For training and instruction, you can always go to a local outfitter and get some time paddling, familiarizing yourself with being in a kayak and floating around. A loaded kayak will be a lot less tipsy than an empty one... so keep that in mind. We can also recommend organizations such as ACA (American Canoe Association) for training and certification--if you want to go that route, or ASA (American Sailing Association) for sailing.

If you know of a great paddling or sailing club in your area, could you please leave notes for others in the comments here?

I hope this helps to explain what kind of experience you need to do one of our trips! If you have any questions, please don't hesitate to comment, email (goexuma@outislandexplorers.com) or call us (242-336-2246)!

Tuesday, July 28, 2015

Exuma Park vs. the Southern Exuma Cays-- Which Option is Best for Your Trip?

So you’re thinking of visiting the Exumas to do some paddling, sailing or sightseeing.  When you look almost anywhere online for information you are finding a lot of information about two things: the swimming pigs and the Exuma Land & Sea Park (ELSP).  
Big Majors Spot/Swimming Pigs (near the park)
Because of the overwhelming information on these two subjects a lot of people have the impression that the Staniel Cay/Land & Sea Park area is where all the paddling is done in Exuma.  The truth is, the Staniel Cay area is a very small part of the entire Exuma Cays.  And the entire Exuma Cays chain offers many hidden secrets and fantastic adventure opportunities just waiting to be explored.  
Bock Cay area (Southern Cays)
For the purposes of this post I will be referring to the cays that stretch from Barraterre to Big Famers Cay as The Southern Cays,  and the area from Staniel Cay to Warderick Wells as The Park.  

First, the stats:

The southern cays cover an area of 25 miles, host about 40 cays, and one Bahamian Settlement - Little Farmers Cay.  Of the 40 cays, 21 are private or leased, 10 are developed.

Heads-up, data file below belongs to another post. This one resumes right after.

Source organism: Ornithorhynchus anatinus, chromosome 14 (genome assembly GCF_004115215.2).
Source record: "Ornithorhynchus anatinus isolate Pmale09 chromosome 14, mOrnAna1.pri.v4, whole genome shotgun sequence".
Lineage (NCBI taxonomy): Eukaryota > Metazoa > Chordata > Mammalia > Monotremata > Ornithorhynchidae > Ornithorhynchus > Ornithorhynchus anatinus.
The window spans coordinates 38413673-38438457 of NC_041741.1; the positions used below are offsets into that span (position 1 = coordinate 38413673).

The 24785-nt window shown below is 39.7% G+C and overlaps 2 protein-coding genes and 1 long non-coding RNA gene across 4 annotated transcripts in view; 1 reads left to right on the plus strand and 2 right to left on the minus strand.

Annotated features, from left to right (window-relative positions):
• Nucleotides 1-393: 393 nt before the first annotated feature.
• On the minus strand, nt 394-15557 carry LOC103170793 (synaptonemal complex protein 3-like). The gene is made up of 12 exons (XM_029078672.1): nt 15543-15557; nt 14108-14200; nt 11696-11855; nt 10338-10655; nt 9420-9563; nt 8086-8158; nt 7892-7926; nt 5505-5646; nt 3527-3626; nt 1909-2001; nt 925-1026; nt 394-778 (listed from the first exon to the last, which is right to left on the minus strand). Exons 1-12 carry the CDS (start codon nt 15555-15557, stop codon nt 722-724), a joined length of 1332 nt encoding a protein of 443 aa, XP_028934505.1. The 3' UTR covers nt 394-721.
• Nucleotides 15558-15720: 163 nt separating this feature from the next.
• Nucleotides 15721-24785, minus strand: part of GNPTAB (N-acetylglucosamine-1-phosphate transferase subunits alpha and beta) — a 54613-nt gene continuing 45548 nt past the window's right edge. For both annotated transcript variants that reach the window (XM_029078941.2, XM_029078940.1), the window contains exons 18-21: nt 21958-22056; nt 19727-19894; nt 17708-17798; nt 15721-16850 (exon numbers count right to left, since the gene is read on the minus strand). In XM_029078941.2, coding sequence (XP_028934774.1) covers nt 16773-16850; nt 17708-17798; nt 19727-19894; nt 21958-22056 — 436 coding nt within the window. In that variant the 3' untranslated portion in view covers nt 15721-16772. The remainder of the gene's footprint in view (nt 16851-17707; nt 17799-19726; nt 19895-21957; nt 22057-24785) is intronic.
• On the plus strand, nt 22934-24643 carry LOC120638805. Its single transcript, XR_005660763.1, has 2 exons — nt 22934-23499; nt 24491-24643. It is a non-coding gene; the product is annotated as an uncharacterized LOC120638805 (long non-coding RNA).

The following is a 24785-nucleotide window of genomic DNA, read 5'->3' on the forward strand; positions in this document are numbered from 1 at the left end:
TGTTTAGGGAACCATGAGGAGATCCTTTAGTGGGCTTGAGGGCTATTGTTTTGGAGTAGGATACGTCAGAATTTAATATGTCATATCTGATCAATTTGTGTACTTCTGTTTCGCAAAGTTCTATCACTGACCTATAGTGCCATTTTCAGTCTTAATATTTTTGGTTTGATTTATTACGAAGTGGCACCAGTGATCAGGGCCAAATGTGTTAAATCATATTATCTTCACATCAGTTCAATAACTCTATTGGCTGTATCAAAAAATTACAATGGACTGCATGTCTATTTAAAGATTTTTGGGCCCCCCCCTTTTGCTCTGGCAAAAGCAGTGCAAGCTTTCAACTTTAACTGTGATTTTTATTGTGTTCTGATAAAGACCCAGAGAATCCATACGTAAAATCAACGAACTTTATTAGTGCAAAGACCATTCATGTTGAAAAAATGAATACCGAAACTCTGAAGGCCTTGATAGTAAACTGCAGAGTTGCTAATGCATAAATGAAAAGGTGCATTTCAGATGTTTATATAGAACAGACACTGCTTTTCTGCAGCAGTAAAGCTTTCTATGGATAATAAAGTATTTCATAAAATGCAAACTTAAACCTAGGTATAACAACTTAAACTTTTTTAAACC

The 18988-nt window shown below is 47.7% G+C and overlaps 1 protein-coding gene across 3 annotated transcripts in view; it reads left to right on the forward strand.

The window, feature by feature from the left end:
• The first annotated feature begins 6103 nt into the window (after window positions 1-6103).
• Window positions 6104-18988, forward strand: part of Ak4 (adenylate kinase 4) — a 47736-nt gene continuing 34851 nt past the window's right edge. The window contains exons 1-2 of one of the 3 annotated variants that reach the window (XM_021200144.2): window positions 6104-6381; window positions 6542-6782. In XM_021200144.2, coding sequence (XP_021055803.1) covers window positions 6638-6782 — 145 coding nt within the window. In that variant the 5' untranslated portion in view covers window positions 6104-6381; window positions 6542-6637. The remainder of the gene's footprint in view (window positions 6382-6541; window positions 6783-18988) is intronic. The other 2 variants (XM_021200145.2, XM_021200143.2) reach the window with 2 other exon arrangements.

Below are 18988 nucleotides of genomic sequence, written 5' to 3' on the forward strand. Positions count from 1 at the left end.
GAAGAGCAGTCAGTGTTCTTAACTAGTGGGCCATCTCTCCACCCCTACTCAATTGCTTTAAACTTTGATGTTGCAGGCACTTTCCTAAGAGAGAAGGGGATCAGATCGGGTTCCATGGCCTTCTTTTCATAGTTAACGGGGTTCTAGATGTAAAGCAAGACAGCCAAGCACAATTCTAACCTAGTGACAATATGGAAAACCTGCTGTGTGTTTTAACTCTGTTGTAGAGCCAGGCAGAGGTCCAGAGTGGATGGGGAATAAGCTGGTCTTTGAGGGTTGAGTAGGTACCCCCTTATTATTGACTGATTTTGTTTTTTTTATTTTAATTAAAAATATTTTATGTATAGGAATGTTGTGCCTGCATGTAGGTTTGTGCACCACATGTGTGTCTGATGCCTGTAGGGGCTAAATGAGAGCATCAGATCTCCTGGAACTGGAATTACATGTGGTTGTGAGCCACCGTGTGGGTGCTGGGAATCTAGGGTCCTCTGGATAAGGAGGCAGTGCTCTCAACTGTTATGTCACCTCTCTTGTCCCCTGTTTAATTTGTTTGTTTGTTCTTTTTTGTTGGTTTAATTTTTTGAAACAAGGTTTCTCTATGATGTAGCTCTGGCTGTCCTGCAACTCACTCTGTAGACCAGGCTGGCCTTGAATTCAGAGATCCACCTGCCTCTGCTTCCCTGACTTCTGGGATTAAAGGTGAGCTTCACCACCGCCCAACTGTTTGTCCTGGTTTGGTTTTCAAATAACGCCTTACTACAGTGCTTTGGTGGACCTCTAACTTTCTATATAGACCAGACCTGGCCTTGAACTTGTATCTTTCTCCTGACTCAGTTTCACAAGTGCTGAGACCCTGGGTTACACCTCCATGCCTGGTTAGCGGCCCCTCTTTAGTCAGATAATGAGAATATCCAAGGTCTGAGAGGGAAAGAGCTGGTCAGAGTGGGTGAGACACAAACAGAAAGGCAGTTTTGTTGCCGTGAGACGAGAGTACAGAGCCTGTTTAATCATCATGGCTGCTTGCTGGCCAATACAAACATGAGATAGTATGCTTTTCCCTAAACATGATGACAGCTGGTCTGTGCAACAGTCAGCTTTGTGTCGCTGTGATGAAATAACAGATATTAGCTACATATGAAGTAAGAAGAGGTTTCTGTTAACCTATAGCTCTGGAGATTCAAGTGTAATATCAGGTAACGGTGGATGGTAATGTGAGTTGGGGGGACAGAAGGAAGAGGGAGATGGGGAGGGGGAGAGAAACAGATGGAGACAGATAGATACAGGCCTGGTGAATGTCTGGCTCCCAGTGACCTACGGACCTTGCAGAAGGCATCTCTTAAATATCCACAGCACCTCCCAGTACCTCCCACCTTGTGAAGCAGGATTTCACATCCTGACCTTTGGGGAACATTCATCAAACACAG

Normans Pond Cay (Southern Cays)
The park covers an area of about 40 miles, host about 35 cays, and one Bahamian Settlement - Staniel Cay.  Of the 35 cays, 21 are private or leased and 18 are developed.  
Big Majors Spot/Swimming Pigs (near the park)
By rough estimates, the southern cays are 52% private and the park is 60% private.  

But what is the most important aspect of a peaceful kayaking vacation?  Seclusion.  The most frequent thing we hear from people reaching out to us about paddling in the Exumas is “We want to be somewhere isolated.  Somewhere where we will not see a lot of people and boats.  We want to be on our own.”
Brigantine Cays (Southern Cays)
The development in the cays is what most people are wanting to avoid. You are looking for your own uninhabited cay to call your own, with nobody else around.

The Southern Cays are 25% developed.

The Park is 51% developed.

So why is the Staniel Cay/Park area so popular?  We may not be able to fully answer that question, but if I were to guess I would say a large reason would be the massive increase in the Swimming Pigs popularity.  Although the pigs have been on Big Majors Spot for over 20 years, it certainly seems that their popularity has skyrocketed in the last few years, probably because of the increase in social media and the influx of easily accessible pictures on the web.  In my opinion, coming to The Exumas Cays just to see the pigs would be like going to watch a movie and walking out after the previews and missing the feature presentation.  Except to even get into this movie you have to navigate past about 50 anchored boats, dodge jet skis and tour boats, and share the pig beach with a few dozen other people.